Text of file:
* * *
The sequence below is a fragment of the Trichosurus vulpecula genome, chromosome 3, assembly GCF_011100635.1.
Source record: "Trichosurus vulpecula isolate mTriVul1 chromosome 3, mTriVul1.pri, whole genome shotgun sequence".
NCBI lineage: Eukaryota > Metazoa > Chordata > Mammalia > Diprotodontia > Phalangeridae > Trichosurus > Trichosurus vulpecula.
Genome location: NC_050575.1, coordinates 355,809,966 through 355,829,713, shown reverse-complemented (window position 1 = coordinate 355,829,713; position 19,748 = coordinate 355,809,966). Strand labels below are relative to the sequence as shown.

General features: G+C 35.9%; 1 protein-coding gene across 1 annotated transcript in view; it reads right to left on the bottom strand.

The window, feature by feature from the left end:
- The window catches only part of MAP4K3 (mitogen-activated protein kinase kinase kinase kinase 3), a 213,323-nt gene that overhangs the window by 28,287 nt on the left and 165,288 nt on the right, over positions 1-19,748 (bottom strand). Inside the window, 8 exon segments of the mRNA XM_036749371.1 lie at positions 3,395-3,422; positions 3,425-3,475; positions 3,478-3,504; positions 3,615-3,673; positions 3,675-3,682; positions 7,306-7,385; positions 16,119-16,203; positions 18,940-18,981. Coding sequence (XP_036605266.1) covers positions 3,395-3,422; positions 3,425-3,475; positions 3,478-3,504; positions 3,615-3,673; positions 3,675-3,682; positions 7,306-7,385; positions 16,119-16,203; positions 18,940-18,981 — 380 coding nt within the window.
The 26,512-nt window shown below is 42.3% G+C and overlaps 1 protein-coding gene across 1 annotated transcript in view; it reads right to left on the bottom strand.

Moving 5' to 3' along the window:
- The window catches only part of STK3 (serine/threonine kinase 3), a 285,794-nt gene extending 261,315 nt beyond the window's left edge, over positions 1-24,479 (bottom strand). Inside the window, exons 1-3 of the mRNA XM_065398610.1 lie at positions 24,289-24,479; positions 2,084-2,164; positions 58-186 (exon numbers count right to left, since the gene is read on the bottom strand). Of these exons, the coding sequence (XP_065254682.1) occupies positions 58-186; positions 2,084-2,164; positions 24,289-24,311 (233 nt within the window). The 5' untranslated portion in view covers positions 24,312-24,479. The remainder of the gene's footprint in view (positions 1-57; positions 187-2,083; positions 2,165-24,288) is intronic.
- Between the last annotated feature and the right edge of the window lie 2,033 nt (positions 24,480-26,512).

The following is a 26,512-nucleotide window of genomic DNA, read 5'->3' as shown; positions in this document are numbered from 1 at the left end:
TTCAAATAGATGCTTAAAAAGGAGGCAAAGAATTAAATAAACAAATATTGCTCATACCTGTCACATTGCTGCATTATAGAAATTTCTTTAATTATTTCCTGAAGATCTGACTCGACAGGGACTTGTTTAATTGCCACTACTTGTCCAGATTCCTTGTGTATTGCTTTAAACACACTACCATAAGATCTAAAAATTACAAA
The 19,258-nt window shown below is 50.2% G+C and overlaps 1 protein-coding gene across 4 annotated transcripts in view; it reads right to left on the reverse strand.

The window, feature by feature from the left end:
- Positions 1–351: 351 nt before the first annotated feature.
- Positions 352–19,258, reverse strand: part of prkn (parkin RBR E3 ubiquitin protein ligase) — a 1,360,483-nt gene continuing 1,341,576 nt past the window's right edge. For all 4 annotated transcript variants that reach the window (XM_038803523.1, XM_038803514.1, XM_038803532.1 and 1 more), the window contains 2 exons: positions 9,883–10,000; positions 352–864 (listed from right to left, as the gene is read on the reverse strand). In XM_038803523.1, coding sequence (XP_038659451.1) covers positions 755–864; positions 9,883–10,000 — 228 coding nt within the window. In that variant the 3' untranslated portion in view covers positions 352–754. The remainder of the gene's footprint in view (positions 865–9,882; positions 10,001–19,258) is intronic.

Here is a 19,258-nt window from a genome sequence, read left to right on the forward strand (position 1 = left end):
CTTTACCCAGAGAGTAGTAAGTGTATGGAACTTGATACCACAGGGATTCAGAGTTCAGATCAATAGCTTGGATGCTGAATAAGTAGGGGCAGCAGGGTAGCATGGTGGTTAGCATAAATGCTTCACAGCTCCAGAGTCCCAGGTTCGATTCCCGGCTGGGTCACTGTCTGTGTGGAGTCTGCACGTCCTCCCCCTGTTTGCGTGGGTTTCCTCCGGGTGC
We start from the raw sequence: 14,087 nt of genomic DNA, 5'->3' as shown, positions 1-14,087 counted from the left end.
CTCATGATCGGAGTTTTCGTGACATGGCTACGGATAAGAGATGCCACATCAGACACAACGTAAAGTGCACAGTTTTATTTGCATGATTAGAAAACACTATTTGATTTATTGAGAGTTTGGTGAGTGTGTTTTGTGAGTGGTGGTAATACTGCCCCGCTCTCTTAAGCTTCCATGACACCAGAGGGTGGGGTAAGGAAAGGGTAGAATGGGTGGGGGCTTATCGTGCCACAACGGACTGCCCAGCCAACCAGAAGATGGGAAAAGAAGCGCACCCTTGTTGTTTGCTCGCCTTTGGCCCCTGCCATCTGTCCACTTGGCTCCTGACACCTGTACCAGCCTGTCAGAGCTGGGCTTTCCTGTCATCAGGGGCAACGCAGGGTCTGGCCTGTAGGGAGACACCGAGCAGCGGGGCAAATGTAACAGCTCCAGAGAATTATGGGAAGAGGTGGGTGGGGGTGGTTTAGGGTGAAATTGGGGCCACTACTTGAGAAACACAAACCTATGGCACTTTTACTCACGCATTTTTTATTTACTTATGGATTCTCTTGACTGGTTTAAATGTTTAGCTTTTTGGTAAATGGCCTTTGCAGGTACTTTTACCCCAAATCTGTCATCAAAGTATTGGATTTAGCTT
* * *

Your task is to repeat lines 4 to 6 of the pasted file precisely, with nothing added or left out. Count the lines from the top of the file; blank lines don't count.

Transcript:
Genome location: NC_050575.1, coordinates 355,809,966 through 355,829,713, shown reverse-complemented (window position 1 = coordinate 355,829,713; position 19,748 = coordinate 355,809,966). Strand labels below are relative to the sequence as shown.

General features: G+C 35.9%; 1 protein-coding gene across 1 annotated transcript in view; it reads right to left on the bottom strand.

The window, feature by feature from the left end: